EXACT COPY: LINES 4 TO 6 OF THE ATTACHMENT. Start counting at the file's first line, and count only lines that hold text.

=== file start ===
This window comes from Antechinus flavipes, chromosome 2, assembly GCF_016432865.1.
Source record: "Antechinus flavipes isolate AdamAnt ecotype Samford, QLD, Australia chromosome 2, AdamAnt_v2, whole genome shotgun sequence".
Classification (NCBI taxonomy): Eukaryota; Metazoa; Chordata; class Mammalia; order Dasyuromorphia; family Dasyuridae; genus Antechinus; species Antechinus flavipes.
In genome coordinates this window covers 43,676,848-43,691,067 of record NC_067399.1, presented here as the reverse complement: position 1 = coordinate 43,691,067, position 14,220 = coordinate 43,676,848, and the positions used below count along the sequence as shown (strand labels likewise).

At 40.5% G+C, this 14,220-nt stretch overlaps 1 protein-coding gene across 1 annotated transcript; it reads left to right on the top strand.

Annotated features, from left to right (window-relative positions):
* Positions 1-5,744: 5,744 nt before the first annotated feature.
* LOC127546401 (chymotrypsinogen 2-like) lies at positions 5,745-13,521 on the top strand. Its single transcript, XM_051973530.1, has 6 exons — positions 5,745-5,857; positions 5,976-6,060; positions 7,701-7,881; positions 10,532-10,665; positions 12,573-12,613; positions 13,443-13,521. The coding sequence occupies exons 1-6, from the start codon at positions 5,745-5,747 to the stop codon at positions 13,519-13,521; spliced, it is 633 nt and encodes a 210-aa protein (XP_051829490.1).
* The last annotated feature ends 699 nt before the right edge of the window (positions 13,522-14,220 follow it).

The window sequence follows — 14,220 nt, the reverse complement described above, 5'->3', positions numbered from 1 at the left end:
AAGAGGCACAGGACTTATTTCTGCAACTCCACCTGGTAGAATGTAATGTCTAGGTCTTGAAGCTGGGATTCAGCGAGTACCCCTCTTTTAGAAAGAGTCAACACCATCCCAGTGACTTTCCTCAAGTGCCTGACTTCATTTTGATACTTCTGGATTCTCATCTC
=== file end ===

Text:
In genome coordinates this window covers 43,676,848-43,691,067 of record NC_067399.1, presented here as the reverse complement: position 1 = coordinate 43,691,067, position 14,220 = coordinate 43,676,848, and the positions used below count along the sequence as shown (strand labels likewise).

At 40.5% G+C, this 14,220-nt stretch overlaps 1 protein-coding gene across 1 annotated transcript; it reads left to right on the top strand.

Annotated features, from left to right (window-relative positions):